I updated my Nolan motorcycle helmet halfway through our adventure. The old Nolan had lost some of its integrity by my landing on it a few times and failure to attend to liner maintenance with soap and water was causing my eyes to water at slow speeds from olfactory overload.
One mistake I made was starting the trip with a well-worn Nolan motorcycle helmet, thinking like a cheapskate traveler that I could get one more long trip out of it. Not only did it have the smell of open sewer mold in it from my lack of hygienic maintenance over the years, it was also visually dented and cracked from my having dropped or landed on it. I replaced it with an updated version while on the road and vowed to start the next road trip with a new helmet.
Another mistake I made was starting with a well-worn pair of motorcycle boots. They fit comfortably but knowingly leaked. When I pulled them out of their storage bin before leaving I noted some green mold inside that I brushed out. To take them saved me a few dollars and I felt I could get a last few miles out of them.
A stop at Bob’s BMW (www.bobsbmw.com) in Jessup, Maryland, found me re-united with a 1981 BMW R80 G/S that I had donated to Bob’s BMW Museum. Livermore and I were comparing our 1983 GL650s to the R80 G/S while business owner Bob Henig listened in, me noting that the BMW had broken in some of the ugliest or toughest places on the planet. I recounted the story of it leaking all the engine oil out in Alaska when I was on a lonely dirt road and had to spend the next two days unsuccessfully trying to kill birds to eat by throwing rocks at them. Another time I told of a long hot and sweaty afternoon replacing a fried clutch plate in the jungles of Panama. The best received tale was of the night I spent sleeping in a closed hearse inside of a garage where I was during the day replacing the clutch plate, again, in Bogota, Columbia, while the owner’s Dobermans freely roamed around and guarded the garage at night.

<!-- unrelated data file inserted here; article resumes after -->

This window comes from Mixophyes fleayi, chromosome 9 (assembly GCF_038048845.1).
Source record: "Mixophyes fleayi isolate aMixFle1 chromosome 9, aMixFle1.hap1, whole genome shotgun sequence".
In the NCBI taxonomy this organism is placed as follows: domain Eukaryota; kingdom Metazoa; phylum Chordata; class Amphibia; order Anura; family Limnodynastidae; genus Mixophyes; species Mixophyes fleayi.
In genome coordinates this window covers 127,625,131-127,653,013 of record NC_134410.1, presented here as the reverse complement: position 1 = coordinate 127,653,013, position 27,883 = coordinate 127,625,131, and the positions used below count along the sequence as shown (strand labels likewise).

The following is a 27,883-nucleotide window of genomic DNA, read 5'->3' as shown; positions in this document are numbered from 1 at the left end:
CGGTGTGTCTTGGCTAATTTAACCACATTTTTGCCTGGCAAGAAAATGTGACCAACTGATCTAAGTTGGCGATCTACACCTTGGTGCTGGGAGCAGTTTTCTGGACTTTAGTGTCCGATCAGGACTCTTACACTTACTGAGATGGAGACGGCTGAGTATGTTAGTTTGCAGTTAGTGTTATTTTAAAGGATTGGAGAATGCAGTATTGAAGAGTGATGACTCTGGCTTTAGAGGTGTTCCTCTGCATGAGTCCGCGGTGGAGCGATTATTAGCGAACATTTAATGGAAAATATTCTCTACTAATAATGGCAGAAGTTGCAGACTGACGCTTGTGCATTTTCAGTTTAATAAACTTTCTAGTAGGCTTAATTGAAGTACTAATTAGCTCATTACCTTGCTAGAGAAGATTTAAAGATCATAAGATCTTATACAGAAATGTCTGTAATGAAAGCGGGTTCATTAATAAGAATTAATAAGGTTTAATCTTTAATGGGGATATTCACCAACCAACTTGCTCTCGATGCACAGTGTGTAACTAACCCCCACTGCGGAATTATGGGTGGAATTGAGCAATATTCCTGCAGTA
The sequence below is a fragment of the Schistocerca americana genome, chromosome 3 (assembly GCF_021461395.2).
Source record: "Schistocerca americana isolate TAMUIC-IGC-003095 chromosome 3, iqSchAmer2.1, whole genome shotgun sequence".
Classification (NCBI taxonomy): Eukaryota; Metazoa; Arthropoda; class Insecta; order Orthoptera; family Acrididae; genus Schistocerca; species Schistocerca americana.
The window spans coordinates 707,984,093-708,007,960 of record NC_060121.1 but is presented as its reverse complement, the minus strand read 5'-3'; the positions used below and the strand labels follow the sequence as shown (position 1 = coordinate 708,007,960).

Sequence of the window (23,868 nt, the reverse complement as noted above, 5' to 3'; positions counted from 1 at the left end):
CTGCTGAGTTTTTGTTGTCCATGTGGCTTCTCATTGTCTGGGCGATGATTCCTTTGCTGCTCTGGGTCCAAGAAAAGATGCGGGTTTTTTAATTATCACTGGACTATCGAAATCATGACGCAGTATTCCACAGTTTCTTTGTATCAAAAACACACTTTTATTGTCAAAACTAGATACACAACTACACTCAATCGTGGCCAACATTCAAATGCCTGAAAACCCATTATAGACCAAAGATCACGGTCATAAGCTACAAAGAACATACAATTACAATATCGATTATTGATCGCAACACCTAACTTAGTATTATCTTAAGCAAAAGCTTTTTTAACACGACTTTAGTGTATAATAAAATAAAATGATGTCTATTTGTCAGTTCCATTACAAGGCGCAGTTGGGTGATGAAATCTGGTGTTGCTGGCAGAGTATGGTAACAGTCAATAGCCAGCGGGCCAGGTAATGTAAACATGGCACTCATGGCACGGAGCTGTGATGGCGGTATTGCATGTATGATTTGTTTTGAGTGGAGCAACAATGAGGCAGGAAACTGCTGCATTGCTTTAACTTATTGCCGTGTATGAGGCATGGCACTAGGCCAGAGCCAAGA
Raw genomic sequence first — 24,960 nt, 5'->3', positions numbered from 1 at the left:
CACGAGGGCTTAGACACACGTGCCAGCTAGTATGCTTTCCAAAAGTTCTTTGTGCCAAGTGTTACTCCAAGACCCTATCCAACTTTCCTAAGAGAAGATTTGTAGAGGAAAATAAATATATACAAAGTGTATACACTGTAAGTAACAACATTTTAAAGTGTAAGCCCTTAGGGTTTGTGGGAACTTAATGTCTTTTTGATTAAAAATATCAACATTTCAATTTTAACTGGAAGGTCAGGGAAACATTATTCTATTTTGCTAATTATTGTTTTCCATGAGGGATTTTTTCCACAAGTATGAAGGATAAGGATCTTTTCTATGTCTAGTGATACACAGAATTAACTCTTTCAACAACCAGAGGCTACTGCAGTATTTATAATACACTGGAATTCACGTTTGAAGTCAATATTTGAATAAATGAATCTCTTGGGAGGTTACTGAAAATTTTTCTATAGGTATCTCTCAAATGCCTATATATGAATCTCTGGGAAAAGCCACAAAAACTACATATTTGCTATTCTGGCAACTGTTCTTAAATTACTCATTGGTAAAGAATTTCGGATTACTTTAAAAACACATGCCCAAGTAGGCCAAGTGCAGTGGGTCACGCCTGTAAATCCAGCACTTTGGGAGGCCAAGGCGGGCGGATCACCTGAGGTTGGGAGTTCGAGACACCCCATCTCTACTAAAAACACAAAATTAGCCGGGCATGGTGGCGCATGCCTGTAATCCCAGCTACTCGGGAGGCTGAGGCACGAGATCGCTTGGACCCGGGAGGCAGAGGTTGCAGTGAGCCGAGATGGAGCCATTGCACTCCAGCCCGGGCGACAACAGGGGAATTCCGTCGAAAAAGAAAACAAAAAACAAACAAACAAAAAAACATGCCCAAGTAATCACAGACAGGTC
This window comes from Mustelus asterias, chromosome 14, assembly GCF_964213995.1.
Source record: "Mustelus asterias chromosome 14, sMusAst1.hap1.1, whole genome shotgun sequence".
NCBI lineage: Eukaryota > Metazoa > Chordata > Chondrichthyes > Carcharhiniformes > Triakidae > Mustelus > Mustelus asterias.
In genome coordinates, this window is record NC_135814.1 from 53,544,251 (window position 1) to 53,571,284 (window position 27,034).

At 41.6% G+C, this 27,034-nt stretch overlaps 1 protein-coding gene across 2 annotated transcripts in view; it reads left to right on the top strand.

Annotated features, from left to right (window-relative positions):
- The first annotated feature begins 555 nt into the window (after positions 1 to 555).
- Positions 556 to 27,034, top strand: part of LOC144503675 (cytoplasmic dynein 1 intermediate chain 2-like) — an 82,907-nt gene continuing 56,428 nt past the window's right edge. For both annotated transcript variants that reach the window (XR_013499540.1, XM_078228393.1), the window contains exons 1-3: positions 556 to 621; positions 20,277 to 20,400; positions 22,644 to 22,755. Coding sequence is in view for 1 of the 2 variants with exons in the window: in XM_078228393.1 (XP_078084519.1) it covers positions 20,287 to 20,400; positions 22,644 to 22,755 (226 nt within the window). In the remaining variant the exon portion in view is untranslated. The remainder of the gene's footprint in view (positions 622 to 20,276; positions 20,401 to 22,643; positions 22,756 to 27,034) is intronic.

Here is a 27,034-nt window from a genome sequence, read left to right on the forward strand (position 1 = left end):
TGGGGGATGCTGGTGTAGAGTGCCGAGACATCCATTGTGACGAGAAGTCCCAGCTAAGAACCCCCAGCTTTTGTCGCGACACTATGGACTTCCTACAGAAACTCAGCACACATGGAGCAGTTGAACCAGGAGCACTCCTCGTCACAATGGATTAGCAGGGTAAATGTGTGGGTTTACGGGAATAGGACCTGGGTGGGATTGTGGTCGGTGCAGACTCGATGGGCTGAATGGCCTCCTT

I stopped to visit an earlier ‘round the world motorcycle and riding gear that I had donated to Bobs BMW (www.bobsbmw.com) Museum. Bob Henig reminded me that the road weary 240,000 mile 1981 R80G/S had blazed much of the path Richard Livermore and I would be covering on our two years younger 1983 Hondas.
Henig listened to my tales, and then opined it was pilot error that had brought on my misery, not BMW mechanical failure. He submitted that the oil would not have run out of the engine after I holed the oil pan hitting a submerged rock in a deep muddle puddle is only I had walked through first to check for hidden obstacles. As for the adventures in Panama and Colombia, he professionally stated that had I not started the trip with a tired clutch plate I would not have fried it in the jungle, and had I also changed the tired pressure plate at the same time I would not have had to do both in the garage of the funeral home several days later.
BMW Bob was an entertaining and enlightening fellow that afternoon. As we stood in his BMW showroom looking out at the two Honda GL650s in his parking lot, he demonstrated his master salesmanship by suggesting to Livermore and me that he could sell us two new BMW R1200GS Adventures that would serve us well through our next 30,000 miles. Livermore quickly turned to me after Bob’s suggestion and said, “No vodka for you tonight!”